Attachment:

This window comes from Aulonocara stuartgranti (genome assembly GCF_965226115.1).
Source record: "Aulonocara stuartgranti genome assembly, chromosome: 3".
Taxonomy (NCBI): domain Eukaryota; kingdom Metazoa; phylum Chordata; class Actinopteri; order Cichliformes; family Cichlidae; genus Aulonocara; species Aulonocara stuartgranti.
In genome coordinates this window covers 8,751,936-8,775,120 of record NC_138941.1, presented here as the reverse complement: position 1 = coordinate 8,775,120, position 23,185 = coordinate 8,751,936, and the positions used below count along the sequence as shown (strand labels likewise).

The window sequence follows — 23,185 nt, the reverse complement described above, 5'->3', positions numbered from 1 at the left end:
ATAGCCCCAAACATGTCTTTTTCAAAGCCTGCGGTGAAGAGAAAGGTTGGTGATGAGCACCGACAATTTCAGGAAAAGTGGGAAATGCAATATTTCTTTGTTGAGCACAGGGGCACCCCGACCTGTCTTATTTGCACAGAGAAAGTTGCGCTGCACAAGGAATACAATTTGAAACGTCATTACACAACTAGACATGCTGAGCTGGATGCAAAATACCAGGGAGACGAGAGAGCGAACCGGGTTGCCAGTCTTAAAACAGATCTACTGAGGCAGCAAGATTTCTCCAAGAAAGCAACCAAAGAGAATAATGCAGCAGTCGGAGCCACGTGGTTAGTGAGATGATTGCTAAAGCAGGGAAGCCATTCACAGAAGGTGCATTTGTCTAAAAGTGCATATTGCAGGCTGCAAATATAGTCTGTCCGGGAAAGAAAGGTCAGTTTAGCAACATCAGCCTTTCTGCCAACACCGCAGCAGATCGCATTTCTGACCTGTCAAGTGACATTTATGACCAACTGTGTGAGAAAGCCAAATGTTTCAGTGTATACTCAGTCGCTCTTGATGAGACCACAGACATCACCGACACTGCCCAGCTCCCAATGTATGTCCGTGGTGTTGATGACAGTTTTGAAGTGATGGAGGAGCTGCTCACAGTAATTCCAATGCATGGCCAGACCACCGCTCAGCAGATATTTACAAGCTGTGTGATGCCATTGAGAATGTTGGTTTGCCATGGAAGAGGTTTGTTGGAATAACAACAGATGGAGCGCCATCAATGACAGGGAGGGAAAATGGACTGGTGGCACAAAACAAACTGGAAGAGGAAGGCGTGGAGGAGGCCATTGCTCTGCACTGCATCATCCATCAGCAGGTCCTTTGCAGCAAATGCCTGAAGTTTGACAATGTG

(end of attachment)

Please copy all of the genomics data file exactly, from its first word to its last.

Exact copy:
This window comes from Aulonocara stuartgranti (genome assembly GCF_965226115.1).
Source record: "Aulonocara stuartgranti genome assembly, chromosome: 3".
Taxonomy (NCBI): domain Eukaryota; kingdom Metazoa; phylum Chordata; class Actinopteri; order Cichliformes; family Cichlidae; genus Aulonocara; species Aulonocara stuartgranti.
In genome coordinates this window covers 8,751,936-8,775,120 of record NC_138941.1, presented here as the reverse complement: position 1 = coordinate 8,775,120, position 23,185 = coordinate 8,751,936, and the positions used below count along the sequence as shown (strand labels likewise).

The window sequence follows — 23,185 nt, the reverse complement described above, 5'->3', positions numbered from 1 at the left end:
ATAGCCCCAAACATGTCTTTTTCAAAGCCTGCGGTGAAGAGAAAGGTTGGTGATGAGCACCGACAATTTCAGGAAAAGTGGGAAATGCAATATTTCTTTGTTGAGCACAGGGGCACCCCGACCTGTCTTATTTGCACAGAGAAAGTTGCGCTGCACAAGGAATACAATTTGAAACGTCATTACACAACTAGACATGCTGAGCTGGATGCAAAATACCAGGGAGACGAGAGAGCGAACCGGGTTGCCAGTCTTAAAACAGATCTACTGAGGCAGCAAGATTTCTCCAAGAAAGCAACCAAAGAGAATAATGCAGCAGTCGGAGCCACGTGGTTAGTGAGATGATTGCTAAAGCAGGGAAGCCATTCACAGAAGGTGCATTTGTCTAAAAGTGCATATTGCAGGCTGCAAATATAGTCTGTCCGGGAAAGAAAGGTCAGTTTAGCAACATCAGCCTTTCTGCCAACACCGCAGCAGATCGCATTTCTGACCTGTCAAGTGACATTTATGACCAACTGTGTGAGAAAGCCAAATGTTTCAGTGTATACTCAGTCGCTCTTGATGAGACCACAGACATCACCGACACTGCCCAGCTCCCAATGTATGTCCGTGGTGTTGATGACAGTTTTGAAGTGATGGAGGAGCTGCTCACAGTAATTCCAATGCATGGCCAGACCACCGCTCAGCAGATATTTACAAGCTGTGTGATGCCATTGAGAATGTTGGTTTGCCATGGAAGAGGTTTGTTGGAATAACAACAGATGGAGCGCCATCAATGACAGGGAGGGAAAATGGACTGGTGGCACAAAACAAACTGGAAGAGGAAGGCGTGGAGGAGGCCATTGCTCTGCACTGCATCATCCATCAGCAGGTCCTTTGCAGCAAATGCCTGAAGTTTGACAATGTG